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Maintaining productivity seems like it would be difficult from the road. There are endless distractions composed of all nouns (people, places and things) worth seeing/meeting/doing. Everywhere you turn there is something new, each with the potential to distract from what needs to be done.
In fact, maintaining work levels from the road is not nearly so hard as it seems. The secret I use is called “scarcity-based prioritization” (though perhaps some researcher somewhere has named it different in a more official form).
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Each item on my mental task list has certain decencies in order to be accomplished. Some simply require collaboration with other people, but by far the best resource I have found to track is connectivity.
For me, connectivity is king. Only when I have a fast and secure internet connection can I can work on certain mobile applications which require a lot of server interaction (not to mention do my online banking). A secure and fast internet connection is by far the most scarce quantity that causes the largest bottleneck in productivity.
Therefore, I look at all my tasks in terms of how much connectivity they require. Blog posts can be written in a text editor with no internet at all – the same goes for research, as long as I have the foresight to download relevant materials first. The natural progression of this fact, then, is that I do most of my reading and writing while actually in the act of traveling (trains, planes and automobiles).
There is a third type of task which falls somewhere in between the two extremes. Some programming tasks do not require a strong connection and the act of posting blog posts requires at least some connectivity. I usually do these things from cafes and hostels.
With each major task assigned to a condition, I have a sense of urgency whenever I sit down to the computer. I feel as though I need to do it right then because I know that my connectivity scenario will change soon and the opportunity will disappear. Sure, I could technically write a blog post from a high-connectivity point, but that might not be for a day or two and I’ll need that connectivity for something else by then.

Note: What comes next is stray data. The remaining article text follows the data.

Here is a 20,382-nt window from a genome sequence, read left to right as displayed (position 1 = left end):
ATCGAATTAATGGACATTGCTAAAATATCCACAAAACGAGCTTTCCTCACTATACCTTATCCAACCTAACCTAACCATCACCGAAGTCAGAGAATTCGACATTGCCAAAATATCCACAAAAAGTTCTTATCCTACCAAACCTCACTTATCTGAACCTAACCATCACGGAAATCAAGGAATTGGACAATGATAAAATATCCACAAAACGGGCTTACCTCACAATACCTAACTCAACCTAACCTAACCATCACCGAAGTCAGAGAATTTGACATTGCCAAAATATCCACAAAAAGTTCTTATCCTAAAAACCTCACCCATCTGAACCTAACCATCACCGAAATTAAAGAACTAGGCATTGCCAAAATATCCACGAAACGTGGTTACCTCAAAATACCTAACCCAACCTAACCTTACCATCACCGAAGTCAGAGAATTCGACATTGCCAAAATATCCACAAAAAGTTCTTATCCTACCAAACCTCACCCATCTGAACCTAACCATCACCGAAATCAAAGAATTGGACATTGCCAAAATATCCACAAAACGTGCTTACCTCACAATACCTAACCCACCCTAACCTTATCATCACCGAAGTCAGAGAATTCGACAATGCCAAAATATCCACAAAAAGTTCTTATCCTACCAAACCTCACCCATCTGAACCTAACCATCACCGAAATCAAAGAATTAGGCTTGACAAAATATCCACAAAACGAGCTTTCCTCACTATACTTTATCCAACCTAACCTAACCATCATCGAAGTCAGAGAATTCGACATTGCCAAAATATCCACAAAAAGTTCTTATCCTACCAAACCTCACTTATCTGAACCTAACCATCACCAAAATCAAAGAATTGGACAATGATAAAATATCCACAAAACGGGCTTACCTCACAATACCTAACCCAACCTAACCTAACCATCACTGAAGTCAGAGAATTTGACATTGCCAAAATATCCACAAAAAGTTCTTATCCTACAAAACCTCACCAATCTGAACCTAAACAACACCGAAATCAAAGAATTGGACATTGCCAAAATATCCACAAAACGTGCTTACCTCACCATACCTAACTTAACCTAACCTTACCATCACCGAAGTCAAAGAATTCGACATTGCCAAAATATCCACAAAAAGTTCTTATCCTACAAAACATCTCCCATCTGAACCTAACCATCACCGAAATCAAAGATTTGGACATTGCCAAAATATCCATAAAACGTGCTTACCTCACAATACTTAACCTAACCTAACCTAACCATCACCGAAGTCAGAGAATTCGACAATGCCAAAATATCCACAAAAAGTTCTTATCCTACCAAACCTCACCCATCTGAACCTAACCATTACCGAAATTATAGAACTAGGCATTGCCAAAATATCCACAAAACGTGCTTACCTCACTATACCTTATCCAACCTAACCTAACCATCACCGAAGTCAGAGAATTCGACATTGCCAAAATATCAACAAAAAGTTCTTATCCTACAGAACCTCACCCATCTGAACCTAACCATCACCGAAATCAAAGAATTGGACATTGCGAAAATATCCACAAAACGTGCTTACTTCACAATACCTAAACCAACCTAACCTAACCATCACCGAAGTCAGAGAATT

In a sense, I have warped my mind to be like a hungry man seeking a meal. I am, I suppose, a connectivity addict (though I don’t let it stop me from smelling the roses along the way).
To make sure I don’t sit down and immediately start procrastinating, I create task lists. Whenever I finish a session in front of the computer, especially when I am going to move locations, I take a look at wunderlist and see what awaits me that can be done when I return.
Some of my clients in the mobile software business also make use of issue-tracking software, which gives me a great way to have an overview of exactly what is standing between a project and completion. Not only is it pushing me based upon a sense of duty but pulling on me based upon a desire (to finish).
My final task list manager is the gmail priority inbox, where I use starring to keep track of emails that need to be dealt with. This often leads me to be able to use spare moments where I do not have a computer handy to solve problems, so that when I return the emails can all be responded to at once. Over-checking your email is a bad thing, but even when you log on not every email needs to be responded to right away.
Another advantage to this scarcity-based prioritization and task list integration is that it gives me some way to monitor my own status. If it is not already obvious from the blog, I have a bit of a fixation with the quantification of results.
The visual expansion and contraction of a task list is one which makes me naturally shift how much time I spend working. When the task lists are small I can generally rest a bit and take a vacation. When they are large, it is time to buckle down and work harder.
This strategy works wonders – most of the time. Have you identified your own scarce resource, and has it helped you to be more productive? Let me know below!